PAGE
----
“LNG is undoubtedly gaining traction among freight and cargo shippers; the IMO’s new environmental standards effectively give them little choice.

“While options like HFO + scrubbers comply with the new shipping environmental standards, they are regarded as temporary, sub-optimal solutions. LNG is virtually sulphur-free.”

There is also an economic advantage to using gas. LNG is expected to be a less expensive option than marine gas oil or low-sulphur fuel oil in a high oil price environment.

For all its clean energy credentials, LNG isn’t totally emissions-free. It can meet the 2020 low sulphur fuel demands, but crucially not zero-emission demands, which is the way the shipping industry may be going.

“LNG is not able to deliver the GHG [greenhouse gas] reductions in the IMO’s initial strategy for GHG mitigation, and the Paris climate change goals more generally,” Ms Cullinane said.

“It’s for this reason that LNG’s role in shipping’s transition to a low-carbon future may only be part of the solution.”

Ms Cullinane says the “inflection point” for LNG uptake as a low-emission marine fuel supply option is closer than ever.

“Faced with increased supply competition and pricing pressure in their core markets, LNG producers are eager to get exposure to new revenue streams,” she said.

“With marine fuel (and heavy transport), they are already positioning themselves to supply a captive market.”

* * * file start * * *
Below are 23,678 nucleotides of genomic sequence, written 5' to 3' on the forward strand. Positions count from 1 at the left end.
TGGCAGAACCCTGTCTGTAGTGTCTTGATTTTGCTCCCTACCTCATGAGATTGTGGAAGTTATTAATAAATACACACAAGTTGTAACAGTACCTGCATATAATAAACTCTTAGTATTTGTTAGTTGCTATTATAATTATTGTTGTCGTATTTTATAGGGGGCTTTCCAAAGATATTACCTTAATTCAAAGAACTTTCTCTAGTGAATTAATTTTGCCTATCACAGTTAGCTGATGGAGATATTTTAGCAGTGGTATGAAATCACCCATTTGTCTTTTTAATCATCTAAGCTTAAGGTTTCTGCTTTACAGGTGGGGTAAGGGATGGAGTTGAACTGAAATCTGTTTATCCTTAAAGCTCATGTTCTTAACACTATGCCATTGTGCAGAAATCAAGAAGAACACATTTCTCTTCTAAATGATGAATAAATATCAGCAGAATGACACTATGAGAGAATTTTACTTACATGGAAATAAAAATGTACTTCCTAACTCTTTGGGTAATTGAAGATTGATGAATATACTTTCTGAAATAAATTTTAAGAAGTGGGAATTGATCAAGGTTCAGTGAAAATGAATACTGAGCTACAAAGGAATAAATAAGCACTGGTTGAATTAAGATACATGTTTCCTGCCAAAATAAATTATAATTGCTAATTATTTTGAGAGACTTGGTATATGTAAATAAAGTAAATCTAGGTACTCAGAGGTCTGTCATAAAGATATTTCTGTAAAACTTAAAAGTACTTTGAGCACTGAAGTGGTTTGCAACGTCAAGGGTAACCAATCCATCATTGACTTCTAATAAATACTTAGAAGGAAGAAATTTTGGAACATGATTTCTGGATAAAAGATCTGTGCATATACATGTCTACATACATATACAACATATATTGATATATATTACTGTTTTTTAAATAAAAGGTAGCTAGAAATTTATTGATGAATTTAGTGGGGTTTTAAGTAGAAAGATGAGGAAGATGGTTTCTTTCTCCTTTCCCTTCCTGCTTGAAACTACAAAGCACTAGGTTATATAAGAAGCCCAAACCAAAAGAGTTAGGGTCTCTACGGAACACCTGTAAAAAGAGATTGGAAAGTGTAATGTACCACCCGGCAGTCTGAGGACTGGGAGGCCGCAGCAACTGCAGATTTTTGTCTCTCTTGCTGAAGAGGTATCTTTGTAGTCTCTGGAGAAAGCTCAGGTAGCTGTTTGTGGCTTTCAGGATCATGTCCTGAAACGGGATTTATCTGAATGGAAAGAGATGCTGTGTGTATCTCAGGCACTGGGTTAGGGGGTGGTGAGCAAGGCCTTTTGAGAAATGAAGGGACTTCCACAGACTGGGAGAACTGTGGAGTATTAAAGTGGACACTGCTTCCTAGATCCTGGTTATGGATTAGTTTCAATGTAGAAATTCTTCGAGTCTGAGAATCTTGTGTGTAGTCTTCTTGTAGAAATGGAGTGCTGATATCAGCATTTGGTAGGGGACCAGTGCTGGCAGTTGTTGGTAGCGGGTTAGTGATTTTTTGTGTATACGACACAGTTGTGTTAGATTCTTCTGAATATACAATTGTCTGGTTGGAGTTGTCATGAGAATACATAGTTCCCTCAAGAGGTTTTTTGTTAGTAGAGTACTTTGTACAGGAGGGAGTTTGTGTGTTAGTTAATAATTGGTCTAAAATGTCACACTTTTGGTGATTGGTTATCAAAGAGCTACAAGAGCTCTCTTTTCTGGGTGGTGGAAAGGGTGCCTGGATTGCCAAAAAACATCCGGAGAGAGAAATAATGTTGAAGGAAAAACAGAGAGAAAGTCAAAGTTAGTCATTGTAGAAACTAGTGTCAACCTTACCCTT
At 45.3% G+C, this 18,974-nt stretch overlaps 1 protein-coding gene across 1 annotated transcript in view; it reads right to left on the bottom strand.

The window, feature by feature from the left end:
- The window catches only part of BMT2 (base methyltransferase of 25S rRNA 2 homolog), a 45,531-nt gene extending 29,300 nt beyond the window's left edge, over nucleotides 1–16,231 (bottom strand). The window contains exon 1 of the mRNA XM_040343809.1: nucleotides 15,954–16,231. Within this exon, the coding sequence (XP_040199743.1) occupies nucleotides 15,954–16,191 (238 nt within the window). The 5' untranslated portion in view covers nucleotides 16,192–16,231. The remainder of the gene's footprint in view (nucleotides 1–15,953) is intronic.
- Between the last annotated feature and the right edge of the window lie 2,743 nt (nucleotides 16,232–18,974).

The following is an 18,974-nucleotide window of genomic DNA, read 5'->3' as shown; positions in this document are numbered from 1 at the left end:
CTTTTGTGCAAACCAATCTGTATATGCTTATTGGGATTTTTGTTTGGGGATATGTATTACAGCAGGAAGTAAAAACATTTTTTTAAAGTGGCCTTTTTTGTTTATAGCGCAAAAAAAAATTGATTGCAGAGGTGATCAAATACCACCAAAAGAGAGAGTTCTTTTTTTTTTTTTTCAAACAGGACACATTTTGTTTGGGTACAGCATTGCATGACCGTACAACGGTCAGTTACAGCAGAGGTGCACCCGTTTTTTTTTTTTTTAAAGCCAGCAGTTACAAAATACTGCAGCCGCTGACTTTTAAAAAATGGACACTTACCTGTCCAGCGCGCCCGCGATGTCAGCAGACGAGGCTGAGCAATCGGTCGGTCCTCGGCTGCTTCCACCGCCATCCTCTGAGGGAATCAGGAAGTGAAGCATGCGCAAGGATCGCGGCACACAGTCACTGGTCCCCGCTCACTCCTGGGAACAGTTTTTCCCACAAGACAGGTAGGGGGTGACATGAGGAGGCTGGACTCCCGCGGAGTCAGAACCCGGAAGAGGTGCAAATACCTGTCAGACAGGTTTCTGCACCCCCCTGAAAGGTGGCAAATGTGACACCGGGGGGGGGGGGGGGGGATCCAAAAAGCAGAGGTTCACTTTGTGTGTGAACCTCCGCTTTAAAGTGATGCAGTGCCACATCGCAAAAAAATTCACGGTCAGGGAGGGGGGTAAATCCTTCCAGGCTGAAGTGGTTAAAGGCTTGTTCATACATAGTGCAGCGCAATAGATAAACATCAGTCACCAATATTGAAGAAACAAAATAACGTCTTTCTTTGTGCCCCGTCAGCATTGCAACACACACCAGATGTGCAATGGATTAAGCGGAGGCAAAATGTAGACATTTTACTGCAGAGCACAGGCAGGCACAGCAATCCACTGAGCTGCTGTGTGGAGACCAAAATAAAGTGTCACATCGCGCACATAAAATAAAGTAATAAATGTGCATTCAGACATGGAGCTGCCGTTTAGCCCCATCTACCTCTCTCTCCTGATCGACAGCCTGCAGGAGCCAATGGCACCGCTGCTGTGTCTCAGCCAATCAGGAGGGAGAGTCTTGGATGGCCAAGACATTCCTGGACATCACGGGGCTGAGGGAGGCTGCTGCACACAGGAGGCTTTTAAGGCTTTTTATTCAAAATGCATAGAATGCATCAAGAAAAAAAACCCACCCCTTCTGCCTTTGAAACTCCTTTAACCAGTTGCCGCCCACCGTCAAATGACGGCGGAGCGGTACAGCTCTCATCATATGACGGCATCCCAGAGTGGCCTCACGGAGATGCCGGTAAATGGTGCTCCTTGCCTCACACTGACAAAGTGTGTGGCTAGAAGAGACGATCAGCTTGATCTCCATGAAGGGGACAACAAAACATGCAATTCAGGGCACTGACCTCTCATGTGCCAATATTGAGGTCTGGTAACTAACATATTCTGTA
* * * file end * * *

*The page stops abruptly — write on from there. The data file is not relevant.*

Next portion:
Many bunker ports in the world are expected to have LNG capabilities in place by 2020. According to SEA\LNG, a multi-sector industry coalition, nine of the top ten oil bunkering ports already offer LNG or have firm plans to do so by 2020. Singapore is planning to be LNG bunker fuel ready in the same timeframe.

“Critical mass is fast approaching,” Ms Cullinane said.

“There are large-scale LNG terminals in proximity to 24 of the world’s top 25 ports ranked by trade volume”.

Orders for LNG-powered ships increased 36% year-on-year in May 2018. As of 1 May 2018, the world fleet totalled 253 LNG-fuelled vessels, consisting of 121 ships in service and an additional 132 on order.

“At the customer end of the market, ship owners are playing more of a ‘wait and see’ game in terms of their response to the new IMO emissions standards,” Ms Cullinane said.

“They are still evaluating the merits and costs of the various fuel options – primarily low-sulphur marine gas oil, LNG and the continued use of HFO with an exhaust gas scrubber.”

While LNG’s low emissions criteria are quite well understood, there are other costs associated with switching to an LNG based shipping infrastructure. LNG-fuelled vessels are priced at about a 20% premium relative to vessels running on HFO. This is due to the costs of dual-fuel engines, LNG bunker tanks, and fuel gas supply systems.

“It’s fast becoming a choice between low capital intensity retrofit scrubbers vs LNG new-builds,” Ms Cullinane concluded.

This article appeared in the August edition of DCN Magazine